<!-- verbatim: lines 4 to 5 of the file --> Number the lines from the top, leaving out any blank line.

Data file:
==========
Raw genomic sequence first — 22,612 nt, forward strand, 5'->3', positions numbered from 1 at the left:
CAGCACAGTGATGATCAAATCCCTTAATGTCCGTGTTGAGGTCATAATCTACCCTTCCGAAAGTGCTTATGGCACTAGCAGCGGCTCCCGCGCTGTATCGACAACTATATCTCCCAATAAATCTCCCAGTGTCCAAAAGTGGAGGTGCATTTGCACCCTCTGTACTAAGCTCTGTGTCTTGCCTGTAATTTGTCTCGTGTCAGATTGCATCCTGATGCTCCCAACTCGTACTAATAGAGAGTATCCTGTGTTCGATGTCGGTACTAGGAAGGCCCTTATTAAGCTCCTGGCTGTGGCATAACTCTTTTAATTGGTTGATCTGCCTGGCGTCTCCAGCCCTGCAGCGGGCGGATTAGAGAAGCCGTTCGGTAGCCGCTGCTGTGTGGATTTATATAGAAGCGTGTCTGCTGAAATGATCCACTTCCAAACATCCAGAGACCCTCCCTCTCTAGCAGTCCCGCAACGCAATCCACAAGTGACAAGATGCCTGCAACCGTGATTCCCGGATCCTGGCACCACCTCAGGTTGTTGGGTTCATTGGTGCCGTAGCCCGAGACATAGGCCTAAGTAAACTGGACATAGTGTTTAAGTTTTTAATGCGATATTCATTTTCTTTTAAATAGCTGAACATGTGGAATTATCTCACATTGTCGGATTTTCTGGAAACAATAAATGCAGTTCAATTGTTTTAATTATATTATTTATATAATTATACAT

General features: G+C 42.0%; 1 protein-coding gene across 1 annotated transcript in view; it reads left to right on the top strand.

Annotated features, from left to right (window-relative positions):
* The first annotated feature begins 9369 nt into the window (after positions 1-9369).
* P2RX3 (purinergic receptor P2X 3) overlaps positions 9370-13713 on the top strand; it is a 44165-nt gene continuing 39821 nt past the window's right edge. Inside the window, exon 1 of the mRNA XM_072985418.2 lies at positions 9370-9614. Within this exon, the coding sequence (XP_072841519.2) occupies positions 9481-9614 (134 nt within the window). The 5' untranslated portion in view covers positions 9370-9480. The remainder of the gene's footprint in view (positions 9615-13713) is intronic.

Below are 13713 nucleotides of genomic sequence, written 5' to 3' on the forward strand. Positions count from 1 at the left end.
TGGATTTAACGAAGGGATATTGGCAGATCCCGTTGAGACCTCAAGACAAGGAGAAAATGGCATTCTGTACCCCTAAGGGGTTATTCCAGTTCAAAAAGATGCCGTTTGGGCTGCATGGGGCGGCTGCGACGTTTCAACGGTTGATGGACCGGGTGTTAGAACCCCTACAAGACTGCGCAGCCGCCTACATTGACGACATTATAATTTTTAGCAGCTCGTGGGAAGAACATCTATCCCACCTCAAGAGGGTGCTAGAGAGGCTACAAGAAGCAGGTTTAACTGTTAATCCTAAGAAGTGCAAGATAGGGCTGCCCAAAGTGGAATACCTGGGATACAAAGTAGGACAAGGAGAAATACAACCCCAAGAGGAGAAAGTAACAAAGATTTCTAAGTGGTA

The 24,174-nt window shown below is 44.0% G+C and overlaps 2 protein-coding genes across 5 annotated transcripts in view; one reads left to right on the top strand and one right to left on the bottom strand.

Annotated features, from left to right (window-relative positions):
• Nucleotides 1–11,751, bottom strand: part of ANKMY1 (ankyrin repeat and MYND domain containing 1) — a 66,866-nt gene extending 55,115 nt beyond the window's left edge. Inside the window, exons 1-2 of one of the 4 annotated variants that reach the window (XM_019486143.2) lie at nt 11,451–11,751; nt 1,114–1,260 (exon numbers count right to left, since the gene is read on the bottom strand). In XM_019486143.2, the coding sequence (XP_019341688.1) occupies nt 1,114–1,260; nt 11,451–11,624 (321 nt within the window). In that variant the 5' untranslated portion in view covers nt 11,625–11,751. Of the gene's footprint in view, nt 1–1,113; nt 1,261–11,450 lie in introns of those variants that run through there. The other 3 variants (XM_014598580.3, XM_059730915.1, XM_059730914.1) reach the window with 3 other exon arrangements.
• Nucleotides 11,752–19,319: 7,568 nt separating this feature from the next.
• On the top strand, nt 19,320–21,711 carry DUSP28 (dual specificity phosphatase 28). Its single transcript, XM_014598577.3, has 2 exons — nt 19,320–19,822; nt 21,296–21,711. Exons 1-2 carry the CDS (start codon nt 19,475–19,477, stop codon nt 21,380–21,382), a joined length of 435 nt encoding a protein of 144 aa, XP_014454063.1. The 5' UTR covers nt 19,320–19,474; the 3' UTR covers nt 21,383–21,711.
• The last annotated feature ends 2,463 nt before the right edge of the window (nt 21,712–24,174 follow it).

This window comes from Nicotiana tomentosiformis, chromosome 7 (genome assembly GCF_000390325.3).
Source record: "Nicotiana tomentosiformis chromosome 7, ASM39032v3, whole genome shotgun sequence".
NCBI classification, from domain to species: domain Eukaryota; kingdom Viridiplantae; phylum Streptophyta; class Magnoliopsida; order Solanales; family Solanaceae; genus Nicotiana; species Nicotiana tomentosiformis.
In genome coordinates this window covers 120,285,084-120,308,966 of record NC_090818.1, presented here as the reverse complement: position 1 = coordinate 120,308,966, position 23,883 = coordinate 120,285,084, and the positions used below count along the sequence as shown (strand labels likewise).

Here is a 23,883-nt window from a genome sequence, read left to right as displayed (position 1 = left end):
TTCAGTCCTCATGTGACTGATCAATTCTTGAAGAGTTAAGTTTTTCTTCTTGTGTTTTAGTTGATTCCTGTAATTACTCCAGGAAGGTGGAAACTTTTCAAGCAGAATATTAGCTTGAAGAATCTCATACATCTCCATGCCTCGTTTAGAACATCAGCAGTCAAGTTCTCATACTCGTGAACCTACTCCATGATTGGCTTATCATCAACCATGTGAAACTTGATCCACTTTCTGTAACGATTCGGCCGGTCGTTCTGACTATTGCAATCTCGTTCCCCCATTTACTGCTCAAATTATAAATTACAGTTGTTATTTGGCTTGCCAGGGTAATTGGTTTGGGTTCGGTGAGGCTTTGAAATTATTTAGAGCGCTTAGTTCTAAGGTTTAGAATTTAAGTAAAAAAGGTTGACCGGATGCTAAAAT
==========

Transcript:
Annotated features, from left to right (window-relative positions):
* The first annotated feature begins 9369 nt into the window (after positions 1-9369).